(Club Enologique) It’s a regular midweek morning in Congreso, Buenos Aires’s political district, and Ricardo La Rosa has stopped off at Los Galgos for a cortado and a sweet, croissant-like medialuna pastry. Before the day is out, he will have likely passed by a few more times, perhaps ordering the plato del día (dish of the day), which might be a tortilla or lamb’s tongue, and he will definitely have caught up with other patrons perched at the bar.
La Rosa has frequented this bar notable – a culturally relevant and historic café in the Argentinian capital that’s one of more than 70 such establishments holding heritage status – since 1966, when it operated as both grocery store and watering hole. His dad would bring him, the young Ricardo peering through the sash windows at the cheese and charcuterie, inspired to save up his pesos to buy a savoury treat. For almost 60 years, Los Galgos has been the pensioner’s social axis, a bolthole to eat and greet, laugh and mourn; it’s one of many such centenary establishments that weave a colourful thread through Buenos Aires’s social tapestry.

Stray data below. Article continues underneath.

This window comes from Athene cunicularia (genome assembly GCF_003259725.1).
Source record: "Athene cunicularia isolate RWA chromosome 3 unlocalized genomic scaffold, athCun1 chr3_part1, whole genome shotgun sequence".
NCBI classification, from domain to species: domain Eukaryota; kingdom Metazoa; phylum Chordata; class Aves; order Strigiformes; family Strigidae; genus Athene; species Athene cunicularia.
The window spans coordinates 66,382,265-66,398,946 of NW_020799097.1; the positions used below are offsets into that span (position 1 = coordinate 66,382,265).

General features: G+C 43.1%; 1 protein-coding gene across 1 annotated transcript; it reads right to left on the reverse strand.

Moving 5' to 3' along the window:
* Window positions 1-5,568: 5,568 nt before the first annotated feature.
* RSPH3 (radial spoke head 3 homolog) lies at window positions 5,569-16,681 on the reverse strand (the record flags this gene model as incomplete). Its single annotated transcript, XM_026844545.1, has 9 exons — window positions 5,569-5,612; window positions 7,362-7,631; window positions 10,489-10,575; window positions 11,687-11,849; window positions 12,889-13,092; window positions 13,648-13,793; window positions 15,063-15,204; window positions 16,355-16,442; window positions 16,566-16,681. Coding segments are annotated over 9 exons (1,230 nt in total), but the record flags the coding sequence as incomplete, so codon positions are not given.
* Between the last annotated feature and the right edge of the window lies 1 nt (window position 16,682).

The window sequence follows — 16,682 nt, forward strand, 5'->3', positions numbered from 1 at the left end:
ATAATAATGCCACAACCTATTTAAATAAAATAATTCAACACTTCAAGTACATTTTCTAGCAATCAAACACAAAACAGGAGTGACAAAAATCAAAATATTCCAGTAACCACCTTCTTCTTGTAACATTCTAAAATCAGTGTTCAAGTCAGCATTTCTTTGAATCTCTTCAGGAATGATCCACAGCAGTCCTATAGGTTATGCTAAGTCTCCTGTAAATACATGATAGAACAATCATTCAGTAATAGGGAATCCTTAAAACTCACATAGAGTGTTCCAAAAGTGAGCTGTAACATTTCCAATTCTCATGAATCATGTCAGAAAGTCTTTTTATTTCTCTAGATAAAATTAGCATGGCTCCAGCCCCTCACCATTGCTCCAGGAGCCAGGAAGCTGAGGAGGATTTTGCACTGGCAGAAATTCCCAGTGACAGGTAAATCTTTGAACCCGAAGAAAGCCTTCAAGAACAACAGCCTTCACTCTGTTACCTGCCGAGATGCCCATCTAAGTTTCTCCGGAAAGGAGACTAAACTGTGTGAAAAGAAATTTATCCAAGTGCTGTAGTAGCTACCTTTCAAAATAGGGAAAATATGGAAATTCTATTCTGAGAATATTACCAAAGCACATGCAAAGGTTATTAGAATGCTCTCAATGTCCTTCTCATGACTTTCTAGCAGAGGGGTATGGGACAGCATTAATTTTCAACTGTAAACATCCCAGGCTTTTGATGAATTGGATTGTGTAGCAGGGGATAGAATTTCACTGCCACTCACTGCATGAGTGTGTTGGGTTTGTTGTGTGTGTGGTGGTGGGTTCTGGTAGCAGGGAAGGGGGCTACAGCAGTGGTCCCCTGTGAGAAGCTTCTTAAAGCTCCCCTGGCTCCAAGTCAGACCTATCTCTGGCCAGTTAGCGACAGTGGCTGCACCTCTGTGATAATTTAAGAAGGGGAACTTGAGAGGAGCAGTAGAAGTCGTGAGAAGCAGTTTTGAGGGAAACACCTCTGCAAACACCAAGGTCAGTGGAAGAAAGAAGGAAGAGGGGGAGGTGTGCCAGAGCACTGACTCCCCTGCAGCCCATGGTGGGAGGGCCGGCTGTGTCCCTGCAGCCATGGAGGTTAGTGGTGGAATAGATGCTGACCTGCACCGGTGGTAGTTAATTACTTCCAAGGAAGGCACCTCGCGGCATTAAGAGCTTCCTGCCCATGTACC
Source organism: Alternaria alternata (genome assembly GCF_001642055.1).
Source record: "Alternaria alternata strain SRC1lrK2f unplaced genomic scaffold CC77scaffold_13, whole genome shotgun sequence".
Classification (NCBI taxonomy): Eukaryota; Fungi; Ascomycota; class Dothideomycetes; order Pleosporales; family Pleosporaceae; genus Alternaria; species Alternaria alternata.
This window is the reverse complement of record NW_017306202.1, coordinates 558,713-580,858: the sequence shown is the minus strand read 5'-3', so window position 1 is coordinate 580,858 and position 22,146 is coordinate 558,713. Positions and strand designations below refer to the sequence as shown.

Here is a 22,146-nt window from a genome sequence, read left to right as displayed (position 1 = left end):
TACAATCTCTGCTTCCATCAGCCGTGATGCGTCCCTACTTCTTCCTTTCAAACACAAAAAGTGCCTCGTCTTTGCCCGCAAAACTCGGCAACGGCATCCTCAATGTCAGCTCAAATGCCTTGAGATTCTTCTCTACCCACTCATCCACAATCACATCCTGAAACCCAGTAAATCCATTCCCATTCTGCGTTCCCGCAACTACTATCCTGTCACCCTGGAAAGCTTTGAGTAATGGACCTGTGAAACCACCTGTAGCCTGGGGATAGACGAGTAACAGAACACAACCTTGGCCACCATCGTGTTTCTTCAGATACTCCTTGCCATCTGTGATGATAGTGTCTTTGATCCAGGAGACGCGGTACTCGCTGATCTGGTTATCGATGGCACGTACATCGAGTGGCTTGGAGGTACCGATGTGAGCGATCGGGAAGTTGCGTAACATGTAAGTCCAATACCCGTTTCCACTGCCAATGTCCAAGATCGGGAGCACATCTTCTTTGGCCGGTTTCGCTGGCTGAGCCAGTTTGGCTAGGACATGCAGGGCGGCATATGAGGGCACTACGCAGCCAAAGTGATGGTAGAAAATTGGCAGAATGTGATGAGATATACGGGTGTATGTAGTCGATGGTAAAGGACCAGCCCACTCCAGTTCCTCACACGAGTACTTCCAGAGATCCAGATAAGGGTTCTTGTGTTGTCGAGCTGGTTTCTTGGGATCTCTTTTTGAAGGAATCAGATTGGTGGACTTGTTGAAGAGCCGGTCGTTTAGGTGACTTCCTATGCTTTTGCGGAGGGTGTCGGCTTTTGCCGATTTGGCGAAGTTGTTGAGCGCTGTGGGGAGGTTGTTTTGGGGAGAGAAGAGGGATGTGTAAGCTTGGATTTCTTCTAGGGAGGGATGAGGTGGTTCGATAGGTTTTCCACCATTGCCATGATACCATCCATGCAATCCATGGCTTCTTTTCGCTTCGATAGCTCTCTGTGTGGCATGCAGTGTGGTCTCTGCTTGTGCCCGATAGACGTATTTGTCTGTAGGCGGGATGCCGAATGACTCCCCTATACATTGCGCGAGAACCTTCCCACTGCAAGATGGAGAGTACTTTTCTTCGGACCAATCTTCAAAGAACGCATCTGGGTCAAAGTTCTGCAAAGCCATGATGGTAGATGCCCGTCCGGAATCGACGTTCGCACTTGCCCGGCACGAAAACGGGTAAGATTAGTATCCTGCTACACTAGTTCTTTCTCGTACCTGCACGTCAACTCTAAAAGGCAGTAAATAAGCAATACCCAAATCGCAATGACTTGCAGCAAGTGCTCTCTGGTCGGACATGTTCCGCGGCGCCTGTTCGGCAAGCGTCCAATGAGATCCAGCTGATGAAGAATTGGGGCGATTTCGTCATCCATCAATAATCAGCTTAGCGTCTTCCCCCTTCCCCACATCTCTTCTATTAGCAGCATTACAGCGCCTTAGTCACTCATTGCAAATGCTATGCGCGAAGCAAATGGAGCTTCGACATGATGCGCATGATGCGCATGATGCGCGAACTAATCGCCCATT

La Rosa’s six decades of ritual came to an end in 2015, when Los Galgos, which translates as ‘the greyhounds’, ran its last race. Regulars had to search for new meeting spots, though La Rosa and his gang never put down roots anywhere else – that is, until new handlers and cultural heritage guardians Julián Díaz and Flor Capella, co-owners of the trendy 878 cocktail bar in the Villa Crespo neighbourhood, entered the scene, determined not to lose this piece of history brimming with Argentinian identity. ‘The Ramos brothers ran Los Galgos for more than 50 years – but when they died, their heirs couldn’t sustain it and closed it down,’ says Díaz. ‘That’s when my family got in touch with theirs to revive the space. Working with my architect parents Luis Díaz and Teresa Chiurazzi, and my partner Flor, we restored the property and reopened in December 2015.’
For the rest of this, please visit Club Enologique.